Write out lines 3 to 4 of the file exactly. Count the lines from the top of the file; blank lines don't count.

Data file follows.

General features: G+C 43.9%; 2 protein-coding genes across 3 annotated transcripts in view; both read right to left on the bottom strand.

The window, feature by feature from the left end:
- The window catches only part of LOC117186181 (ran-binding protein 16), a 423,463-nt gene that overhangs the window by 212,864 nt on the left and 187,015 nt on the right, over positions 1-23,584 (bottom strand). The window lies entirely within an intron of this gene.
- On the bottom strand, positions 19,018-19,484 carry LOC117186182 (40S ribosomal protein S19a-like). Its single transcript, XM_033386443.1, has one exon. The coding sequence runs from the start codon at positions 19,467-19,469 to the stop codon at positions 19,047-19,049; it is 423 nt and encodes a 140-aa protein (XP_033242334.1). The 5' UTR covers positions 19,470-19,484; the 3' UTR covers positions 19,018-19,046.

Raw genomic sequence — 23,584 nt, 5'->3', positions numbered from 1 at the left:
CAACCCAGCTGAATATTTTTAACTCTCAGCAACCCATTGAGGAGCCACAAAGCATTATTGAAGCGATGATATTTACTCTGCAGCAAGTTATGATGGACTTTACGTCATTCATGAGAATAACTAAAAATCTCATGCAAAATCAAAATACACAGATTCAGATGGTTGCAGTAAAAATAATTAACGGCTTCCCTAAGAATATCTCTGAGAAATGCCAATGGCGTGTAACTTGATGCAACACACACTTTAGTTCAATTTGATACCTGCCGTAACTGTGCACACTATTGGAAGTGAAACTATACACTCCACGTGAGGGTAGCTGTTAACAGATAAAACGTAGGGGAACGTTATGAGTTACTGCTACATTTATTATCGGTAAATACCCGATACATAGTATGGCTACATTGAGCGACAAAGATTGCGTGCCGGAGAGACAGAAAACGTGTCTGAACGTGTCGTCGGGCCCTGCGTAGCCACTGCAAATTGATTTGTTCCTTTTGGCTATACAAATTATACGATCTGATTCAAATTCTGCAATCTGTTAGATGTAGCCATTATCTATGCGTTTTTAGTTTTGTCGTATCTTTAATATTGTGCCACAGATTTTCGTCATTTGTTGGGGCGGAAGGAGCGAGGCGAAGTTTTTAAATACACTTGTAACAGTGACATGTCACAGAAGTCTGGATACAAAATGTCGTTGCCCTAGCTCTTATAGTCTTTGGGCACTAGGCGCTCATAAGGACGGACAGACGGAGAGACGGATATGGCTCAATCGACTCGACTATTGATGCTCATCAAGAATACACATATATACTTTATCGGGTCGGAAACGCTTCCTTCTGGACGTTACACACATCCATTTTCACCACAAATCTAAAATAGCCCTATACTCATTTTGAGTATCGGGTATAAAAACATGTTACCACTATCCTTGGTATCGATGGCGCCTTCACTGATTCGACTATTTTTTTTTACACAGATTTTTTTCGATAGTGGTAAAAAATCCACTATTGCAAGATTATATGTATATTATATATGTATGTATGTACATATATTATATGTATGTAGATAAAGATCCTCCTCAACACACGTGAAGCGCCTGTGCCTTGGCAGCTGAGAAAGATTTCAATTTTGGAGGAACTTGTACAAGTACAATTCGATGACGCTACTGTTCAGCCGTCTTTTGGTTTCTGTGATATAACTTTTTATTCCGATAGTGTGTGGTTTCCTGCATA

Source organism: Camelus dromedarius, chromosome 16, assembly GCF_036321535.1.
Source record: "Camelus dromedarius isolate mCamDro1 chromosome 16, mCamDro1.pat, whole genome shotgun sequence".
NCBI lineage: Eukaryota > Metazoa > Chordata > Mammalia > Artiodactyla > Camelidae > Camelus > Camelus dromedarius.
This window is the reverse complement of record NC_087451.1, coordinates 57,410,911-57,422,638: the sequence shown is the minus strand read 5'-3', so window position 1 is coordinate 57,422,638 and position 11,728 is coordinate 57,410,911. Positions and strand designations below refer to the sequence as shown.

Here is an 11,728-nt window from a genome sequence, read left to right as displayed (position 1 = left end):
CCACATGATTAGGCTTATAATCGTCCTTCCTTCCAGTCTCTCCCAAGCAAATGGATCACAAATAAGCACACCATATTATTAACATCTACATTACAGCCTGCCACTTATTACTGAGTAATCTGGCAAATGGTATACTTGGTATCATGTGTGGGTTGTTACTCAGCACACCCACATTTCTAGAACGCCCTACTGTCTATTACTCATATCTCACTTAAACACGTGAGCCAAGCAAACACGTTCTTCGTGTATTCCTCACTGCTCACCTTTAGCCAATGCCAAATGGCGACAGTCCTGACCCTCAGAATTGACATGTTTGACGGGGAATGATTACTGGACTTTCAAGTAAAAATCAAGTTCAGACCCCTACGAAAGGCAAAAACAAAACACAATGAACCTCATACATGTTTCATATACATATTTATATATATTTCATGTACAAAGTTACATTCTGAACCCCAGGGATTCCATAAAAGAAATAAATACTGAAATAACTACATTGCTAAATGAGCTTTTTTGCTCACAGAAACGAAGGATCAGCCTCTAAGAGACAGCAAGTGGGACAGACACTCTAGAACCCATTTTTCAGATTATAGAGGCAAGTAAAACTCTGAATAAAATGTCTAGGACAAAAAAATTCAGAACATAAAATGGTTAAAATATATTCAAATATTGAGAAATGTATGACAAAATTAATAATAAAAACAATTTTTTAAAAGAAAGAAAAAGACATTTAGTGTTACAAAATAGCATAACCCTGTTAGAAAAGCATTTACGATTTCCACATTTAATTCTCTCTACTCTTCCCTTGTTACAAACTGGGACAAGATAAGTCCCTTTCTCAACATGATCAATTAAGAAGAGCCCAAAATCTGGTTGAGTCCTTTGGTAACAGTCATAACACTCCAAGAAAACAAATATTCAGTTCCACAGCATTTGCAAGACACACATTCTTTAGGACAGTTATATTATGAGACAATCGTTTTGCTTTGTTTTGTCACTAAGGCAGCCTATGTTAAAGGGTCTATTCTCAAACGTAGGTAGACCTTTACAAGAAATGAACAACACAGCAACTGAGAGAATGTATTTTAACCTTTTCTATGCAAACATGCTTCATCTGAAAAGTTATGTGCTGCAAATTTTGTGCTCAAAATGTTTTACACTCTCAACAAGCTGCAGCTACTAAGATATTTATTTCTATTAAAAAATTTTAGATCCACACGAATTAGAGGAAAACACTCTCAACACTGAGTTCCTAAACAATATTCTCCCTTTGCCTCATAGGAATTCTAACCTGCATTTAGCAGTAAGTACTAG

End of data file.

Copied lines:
- The window catches only part of LOC117186181 (ran-binding protein 16), a 423,463-nt gene that overhangs the window by 212,864 nt on the left and 187,015 nt on the right, over positions 1-23,584 (bottom strand). The window lies entirely within an intron of this gene.
- On the bottom strand, positions 19,018-19,484 carry LOC117186182 (40S ribosomal protein S19a-like). Its single transcript, XM_033386443.1, has one exon. The coding sequence runs from the start codon at positions 19,467-19,469 to the stop codon at positions 19,047-19,049; it is 423 nt and encodes a 140-aa protein (XP_033242334.1). The 5' UTR covers positions 19,470-19,484; the 3' UTR covers positions 19,018-19,046.